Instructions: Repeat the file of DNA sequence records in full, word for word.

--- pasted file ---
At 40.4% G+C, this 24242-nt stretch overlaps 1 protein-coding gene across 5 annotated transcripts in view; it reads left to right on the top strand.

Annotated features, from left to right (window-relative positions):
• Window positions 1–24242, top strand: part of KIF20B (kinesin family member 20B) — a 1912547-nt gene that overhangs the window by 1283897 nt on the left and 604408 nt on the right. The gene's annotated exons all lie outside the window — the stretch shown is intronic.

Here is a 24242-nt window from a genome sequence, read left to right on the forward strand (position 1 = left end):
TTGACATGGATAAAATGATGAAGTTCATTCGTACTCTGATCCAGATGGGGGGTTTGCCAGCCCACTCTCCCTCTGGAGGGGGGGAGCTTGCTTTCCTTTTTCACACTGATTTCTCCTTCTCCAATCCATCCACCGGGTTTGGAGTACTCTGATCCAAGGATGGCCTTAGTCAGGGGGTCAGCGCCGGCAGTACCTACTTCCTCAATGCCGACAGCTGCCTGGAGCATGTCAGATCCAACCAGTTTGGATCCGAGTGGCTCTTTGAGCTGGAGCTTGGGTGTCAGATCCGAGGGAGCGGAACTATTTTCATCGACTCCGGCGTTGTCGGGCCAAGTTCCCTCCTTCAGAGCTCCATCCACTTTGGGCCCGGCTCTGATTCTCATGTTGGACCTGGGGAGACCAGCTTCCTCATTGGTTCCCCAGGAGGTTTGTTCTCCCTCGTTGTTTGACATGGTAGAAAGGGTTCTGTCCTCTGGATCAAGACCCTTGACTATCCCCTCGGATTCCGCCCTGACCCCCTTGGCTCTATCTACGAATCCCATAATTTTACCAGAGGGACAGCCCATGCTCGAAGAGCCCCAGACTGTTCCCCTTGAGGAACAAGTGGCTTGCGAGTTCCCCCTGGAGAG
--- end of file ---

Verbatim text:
At 40.4% G+C, this 24242-nt stretch overlaps 1 protein-coding gene across 5 annotated transcripts in view; it reads left to right on the top strand.

Annotated features, from left to right (window-relative positions):
• Window positions 1–24242, top strand: part of KIF20B (kinesin family member 20B) — a 1912547-nt gene that overhangs the window by 1283897 nt on the left and 604408 nt on the right. The gene's annotated exons all lie outside the window — the stretch shown is intronic.

Here is a 24242-nt window from a genome sequence, read left to right on the forward strand (position 1 = left end):
TTGACATGGATAAAATGATGAAGTTCATTCGTACTCTGATCCAGATGGGGGGTTTGCCAGCCCACTCTCCCTCTGGAGGGGGGGAGCTTGCTTTCCTTTTTCACACTGATTTCTCCTTCTCCAATCCATCCACCGGGTTTGGAGTACTCTGATCCAAGGATGGCCTTAGTCAGGGGGTCAGCGCCGGCAGTACCTACTTCCTCAATGCCGACAGCTGCCTGGAGCATGTCAGATCCAACCAGTTTGGATCCGAGTGGCTCTTTGAGCTGGAGCTTGGGTGTCAGATCCGAGGGAGCGGAACTATTTTCATCGACTCCGGCGTTGTCGGGCCAAGTTCCCTCCTTCAGAGCTCCATCCACTTTGGGCCCGGCTCTGATTCTCATGTTGGACCTGGGGAGACCAGCTTCCTCATTGGTTCCCCAGGAGGTTTGTTCTCCCTCGTTGTTTGACATGGTAGAAAGGGTTCTGTCCTCTGGATCAAGACCCTTGACTATCCCCTCGGATTCCGCCCTGACCCCCTTGGCTCTATCTACGAATCCCATAATTTTACCAGAGGGACAGCCCATGCTCGAAGAGCCCCAGACTGTTCCCCTTGAGGAACAAGTGGCTTGCGAGTTCCCCCTGGAGAG